Will Facebook buy Opera?
The Facebook smartphone speculation has gotten ahead of itself.
While U.S. investors were enjoying the Memorial Day holiday, European investors were speculating whether Facebook (FB) would buy Opera Software, a Norwegian company that makes one of the most widely used mobile Internet browsers. The reason? The social network's plan to create a Facebook smartphone.
There may be less to this rumor than meets the eye, though the media coverage made it seem like the ink on the deal was almost ready to dry.
A Reuters story noted that "Opera Software would cost Facebook over $1 billion as competition from Google and others could push up the price tag." One problem with this narrative, as the story notes, is that Opera founder and top shareholder Jon S. Von Tetzchner doesn't seem to be in a rush to sell. He told the news service he was "not aware of a bid" and had not "decided how he would react to one."
I find it hard to believe that Von Tetzchner really doesn't know how he would react to a bid for his company. Most businesses would sell to a larger rival -- gladly -- if the price were right. That's the American way and presumably the Norwegian way, too. But there is an even bigger point that many people are missing: Buying Opera Software may not be as great of an idea as the media reports suggest.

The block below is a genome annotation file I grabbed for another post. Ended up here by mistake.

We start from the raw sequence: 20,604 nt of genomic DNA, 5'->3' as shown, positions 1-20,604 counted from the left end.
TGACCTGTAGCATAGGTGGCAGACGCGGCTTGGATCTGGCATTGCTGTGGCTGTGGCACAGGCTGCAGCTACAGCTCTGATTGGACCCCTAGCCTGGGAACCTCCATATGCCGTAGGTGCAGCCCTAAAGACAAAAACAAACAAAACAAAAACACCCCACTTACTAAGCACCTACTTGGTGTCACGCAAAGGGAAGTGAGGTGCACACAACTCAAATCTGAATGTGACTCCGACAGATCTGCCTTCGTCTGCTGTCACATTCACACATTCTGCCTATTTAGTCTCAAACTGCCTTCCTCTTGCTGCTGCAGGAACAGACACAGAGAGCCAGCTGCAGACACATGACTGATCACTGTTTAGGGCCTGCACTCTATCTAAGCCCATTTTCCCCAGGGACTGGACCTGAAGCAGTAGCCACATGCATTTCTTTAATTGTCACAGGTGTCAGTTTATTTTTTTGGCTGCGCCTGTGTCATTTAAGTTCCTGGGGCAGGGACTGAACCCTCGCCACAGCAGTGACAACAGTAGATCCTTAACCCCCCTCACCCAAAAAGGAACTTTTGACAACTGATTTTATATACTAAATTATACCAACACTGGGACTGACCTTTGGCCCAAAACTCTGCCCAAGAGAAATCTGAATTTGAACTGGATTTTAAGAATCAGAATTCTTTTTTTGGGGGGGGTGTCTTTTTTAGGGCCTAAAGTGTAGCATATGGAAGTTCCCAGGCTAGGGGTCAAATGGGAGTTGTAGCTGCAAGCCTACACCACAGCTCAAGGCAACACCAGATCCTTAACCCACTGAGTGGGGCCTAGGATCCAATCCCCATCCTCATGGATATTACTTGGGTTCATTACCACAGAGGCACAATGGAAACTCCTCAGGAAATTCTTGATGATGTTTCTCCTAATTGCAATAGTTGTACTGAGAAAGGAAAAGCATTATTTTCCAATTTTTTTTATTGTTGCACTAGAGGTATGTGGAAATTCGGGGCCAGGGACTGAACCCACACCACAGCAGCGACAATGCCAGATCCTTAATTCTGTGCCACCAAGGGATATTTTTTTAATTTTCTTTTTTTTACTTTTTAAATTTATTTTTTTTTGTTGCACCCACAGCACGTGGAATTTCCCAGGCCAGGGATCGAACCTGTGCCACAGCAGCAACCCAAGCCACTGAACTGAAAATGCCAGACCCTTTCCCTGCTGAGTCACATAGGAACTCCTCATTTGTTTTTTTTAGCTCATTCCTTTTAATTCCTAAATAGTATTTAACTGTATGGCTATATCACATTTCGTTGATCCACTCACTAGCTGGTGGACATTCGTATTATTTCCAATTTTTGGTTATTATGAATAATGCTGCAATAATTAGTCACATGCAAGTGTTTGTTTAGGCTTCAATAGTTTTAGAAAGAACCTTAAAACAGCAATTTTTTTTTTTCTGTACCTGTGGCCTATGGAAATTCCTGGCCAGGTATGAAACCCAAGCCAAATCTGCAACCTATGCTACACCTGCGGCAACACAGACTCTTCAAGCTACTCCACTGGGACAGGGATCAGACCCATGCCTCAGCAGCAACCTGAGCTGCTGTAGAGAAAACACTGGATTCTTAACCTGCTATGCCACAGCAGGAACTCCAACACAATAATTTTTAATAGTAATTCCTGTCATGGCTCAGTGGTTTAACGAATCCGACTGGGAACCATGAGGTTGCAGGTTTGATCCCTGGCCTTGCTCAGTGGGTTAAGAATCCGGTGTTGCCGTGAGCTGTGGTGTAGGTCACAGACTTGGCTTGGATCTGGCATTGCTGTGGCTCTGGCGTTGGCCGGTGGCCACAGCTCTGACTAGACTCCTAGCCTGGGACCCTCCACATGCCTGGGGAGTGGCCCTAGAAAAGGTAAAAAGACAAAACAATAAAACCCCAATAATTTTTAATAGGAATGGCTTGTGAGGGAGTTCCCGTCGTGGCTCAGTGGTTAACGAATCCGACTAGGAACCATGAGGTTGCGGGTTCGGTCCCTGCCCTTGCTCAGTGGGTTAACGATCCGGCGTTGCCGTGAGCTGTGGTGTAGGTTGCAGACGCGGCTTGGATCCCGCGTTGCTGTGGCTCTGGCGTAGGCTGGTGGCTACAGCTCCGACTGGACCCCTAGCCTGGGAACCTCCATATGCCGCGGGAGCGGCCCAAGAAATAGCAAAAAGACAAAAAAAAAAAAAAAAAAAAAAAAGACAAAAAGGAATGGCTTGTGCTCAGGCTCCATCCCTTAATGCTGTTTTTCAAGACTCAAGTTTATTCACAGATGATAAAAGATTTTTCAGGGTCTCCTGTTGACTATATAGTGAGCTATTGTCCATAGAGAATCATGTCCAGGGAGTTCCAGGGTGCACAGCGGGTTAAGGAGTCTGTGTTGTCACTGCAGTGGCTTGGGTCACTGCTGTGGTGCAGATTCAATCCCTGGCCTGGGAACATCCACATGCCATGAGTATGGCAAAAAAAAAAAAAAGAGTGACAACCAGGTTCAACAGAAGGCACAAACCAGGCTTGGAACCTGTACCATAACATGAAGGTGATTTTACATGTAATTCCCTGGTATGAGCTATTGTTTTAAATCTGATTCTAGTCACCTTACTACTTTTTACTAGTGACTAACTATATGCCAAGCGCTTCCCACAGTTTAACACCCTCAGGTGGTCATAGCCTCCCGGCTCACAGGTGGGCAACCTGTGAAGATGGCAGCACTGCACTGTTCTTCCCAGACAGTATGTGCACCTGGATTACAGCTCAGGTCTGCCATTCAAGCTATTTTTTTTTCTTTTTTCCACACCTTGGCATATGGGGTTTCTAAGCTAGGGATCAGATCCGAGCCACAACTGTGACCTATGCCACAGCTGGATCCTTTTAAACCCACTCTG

"Opera has a small, but loyal, number of users," writes Steven J. Vaughan-Nichols in ZDNet. He is skeptical about the Facebook smartphone. "Still, loyal as they may be, Opera has long trailed Chrome, Internet Explorer, Firefox, and Safari in sheer number of users. . . . In short, Facebook certainly wouldn't be increasing its market-share with its own Web browser. Heck, Facebook doesn't even list Opera as one of its supported browsers."
What's stopping Facebook from developing its own Opera? Moreover, a Facebook smartphone is hardly a slam dunk. Dell (DELL), Sony (SNE) and Hewlett-Packard (HPQ) have tried and failed to build a smartphone. Facebook also isn't a hardware company, even though it reportedly is hiring engineers from Apple's (APPL) iPhone team, and establishing itself in that market won't be cheap. The company took in $16 billion from its rocky IPO, so it certainly can afford to try.
The Facebook smartphone raises many questions without many easy answers. Investors who are wondering whether this makes a good entry point for buying the stock should wait a while until the situation becomes clearer. It's no wonder that Facebook hit an all-time low Tuesday morning, falling below $30 for the first time.
Jonathan Berr does not own shares of the listed companies. Follow him on Twitter@jdberr
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